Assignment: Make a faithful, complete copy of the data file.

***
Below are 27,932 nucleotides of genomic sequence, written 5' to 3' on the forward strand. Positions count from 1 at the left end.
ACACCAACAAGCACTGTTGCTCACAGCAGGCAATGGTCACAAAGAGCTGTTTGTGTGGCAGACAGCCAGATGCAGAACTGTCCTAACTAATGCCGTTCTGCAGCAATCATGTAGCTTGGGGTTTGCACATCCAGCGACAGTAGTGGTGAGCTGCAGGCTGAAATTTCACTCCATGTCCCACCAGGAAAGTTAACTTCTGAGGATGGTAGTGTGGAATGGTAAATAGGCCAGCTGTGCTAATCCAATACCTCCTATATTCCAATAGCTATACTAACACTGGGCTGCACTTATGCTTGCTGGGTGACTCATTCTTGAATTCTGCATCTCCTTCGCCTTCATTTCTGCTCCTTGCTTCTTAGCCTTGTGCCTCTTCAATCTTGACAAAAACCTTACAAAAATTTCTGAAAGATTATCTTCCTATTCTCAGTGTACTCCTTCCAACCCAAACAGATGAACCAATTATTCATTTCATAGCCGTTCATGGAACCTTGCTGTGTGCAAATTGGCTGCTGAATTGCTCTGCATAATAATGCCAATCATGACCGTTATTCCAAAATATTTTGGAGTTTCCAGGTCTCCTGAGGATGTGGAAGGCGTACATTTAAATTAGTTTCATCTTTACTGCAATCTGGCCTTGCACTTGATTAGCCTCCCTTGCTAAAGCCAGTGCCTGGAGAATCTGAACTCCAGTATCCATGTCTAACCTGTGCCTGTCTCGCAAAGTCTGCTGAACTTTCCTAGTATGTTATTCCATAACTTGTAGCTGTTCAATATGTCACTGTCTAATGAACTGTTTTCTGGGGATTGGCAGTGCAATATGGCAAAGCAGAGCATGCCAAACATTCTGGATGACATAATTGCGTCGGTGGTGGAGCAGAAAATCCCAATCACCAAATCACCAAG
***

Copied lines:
Below are 27,932 nucleotides of genomic sequence, written 5' to 3' on the forward strand. Positions count from 1 at the left end.
ACACCAACAAGCACTGTTGCTCACAGCAGGCAATGGTCACAAAGAGCTGTTTGTGTGGCAGACAGCCAGATGCAGAACTGTCCTAACTAATGCCGTTCTGCAGCAATCATGTAGCTTGGGGTTTGCACATCCAGCGACAGTAGTGGTGAGCTGCAGGCTGAAATTTCACTCCATGTCCCACCAGGAAAGTTAACTTCTGAGGATGGTAGTGTGGAATGGTAAATAGGCCAGCTGTGCTAATCCAATACCTCCTATATTCCAATAGCTATACTAACACTGGGCTGCACTTATGCTTGCTGGGTGACTCATTCTTGAATTCTGCATCTCCTTCGCCTTCATTTCTGCTCCTTGCTTCTTAGCCTTGTGCCTCTTCAATCTTGACAAAAACCTTACAAAAATTTCTGAAAGATTATCTTCCTATTCTCAGTGTACTCCTTCCAACCCAAACAGATGAACCAATTATTCATTTCATAGCCGTTCATGGAACCTTGCTGTGTGCAAATTGGCTGCTGAATTGCTCTGCATAATAATGCCAATCATGACCGTTATTCCAAAATATTTTGGAGTTTCCAGGTCTCCTGAGGATGTGGAAGGCGTACATTTAAATTAGTTTCATCTTTACTGCAATCTGGCCTTGCACTTGATTAGCCTCCCTTGCTAAAGCCAGTGCCTGGAGAATCTGAACTCCAGTATCCATGTCTAACCTGTGCCTGTCTCGCAAAGTCTGCTGAACTTTCCTAGTATGTTATTCCATAACTTGTAGCTGTTCAATATGTCACTGTCTAATGAACTGTTTTCTGGGGATTGGCAGTGCAATATGGCAAAGCAGAGCATGCCAAACATTCTGGATGACATAATTGCGTCGGTGGTGGAGCAGAAAATCCCAATCACCAAATCACCAAG